The myth of the infallible man
Dr. Michael Peterson has learned an expensive lesson in defensive medicine. Had he practiced it, he might not have saved a life, but he might have avoided a costly payout in a malpractice suit.
Last August, Dr. Peterson agreed to a $150,000 settlement with the family of the late Stacy Meaux, who died of a heart attack in her home on Oct. 3, 2007, one day after chest pains sent her to the emergency room at Christus Hospital St. Mary in Port Arthur.
Meaux's mother subsequently filed suit, charging that Dr. Peterson and the hospital's nurses incorrectly diagnosed and treated her daughter.
The nurses had designated Meaux a "Level 3" the day before her fatal heart attack – i.e., not in danger of imminent death. Dr. Peterson treated her for irregular breathing, prescribed Captopril (used to treat hypertension and heart failure) and an inhalation treatment with Albuterol, and discharged her.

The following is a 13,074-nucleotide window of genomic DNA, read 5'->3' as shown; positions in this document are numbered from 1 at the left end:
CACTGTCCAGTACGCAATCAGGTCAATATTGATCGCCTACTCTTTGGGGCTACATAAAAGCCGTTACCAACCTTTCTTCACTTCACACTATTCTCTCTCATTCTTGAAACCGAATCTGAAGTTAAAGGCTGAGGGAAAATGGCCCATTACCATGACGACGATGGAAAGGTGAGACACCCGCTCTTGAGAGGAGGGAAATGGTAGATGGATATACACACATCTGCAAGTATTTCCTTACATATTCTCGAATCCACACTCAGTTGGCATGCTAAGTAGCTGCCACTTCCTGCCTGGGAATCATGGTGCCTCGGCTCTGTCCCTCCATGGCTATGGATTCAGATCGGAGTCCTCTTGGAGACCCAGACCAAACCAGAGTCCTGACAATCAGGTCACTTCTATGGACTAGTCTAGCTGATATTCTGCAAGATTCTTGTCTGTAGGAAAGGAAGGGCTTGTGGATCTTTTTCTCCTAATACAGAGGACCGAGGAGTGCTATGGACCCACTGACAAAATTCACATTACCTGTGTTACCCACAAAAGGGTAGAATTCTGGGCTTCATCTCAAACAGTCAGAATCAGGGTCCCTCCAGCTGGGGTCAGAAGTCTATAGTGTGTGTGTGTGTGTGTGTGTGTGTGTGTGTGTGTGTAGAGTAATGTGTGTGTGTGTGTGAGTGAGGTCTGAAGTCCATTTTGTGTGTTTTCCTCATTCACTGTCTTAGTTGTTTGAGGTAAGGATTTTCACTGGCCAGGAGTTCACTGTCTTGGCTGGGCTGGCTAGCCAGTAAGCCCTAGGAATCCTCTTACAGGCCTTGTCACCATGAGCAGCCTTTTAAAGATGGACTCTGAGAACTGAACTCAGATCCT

With hindsight, it may be easy to conclude that Dr. Peterson should have kept Stacy at the hospital longer, should have ordered more tests, should have done whatever it was he didn't do that might have prevented a heart attack a day later.
In court testimony, Dr. Peterson testified that with the benefit of hindsight he could have done things differently. At the time he concurred with the Level 3 risk rating and believed that Stacy's chest pains were "not of cardiac origin."
Did Stacy's condition deteriorate between her discharge and her death, or did Dr. Peterson make a mistake in diagnosis and treatment?
It's impossible to say. In the absence of demonstrable incompetence or negligence, all we have is second-guessing.
And it's worth noting that amidst all the Washington hysterics over the expense of health care -- including promises by certain politicians to lower them by brute force -- there's an unmentioned reality: the pressure to decide will almost always fall upon doctors like Michael Peterson, who must assess the costs and benefits of their judgments at moments like this one.
It's only natural for us to wonder if doctors and nurses did all they could to save our loved ones, but since when do we have no right to expect them to be infallible.
They make mistakes just as we do. For this they deserve empathy, not persecution.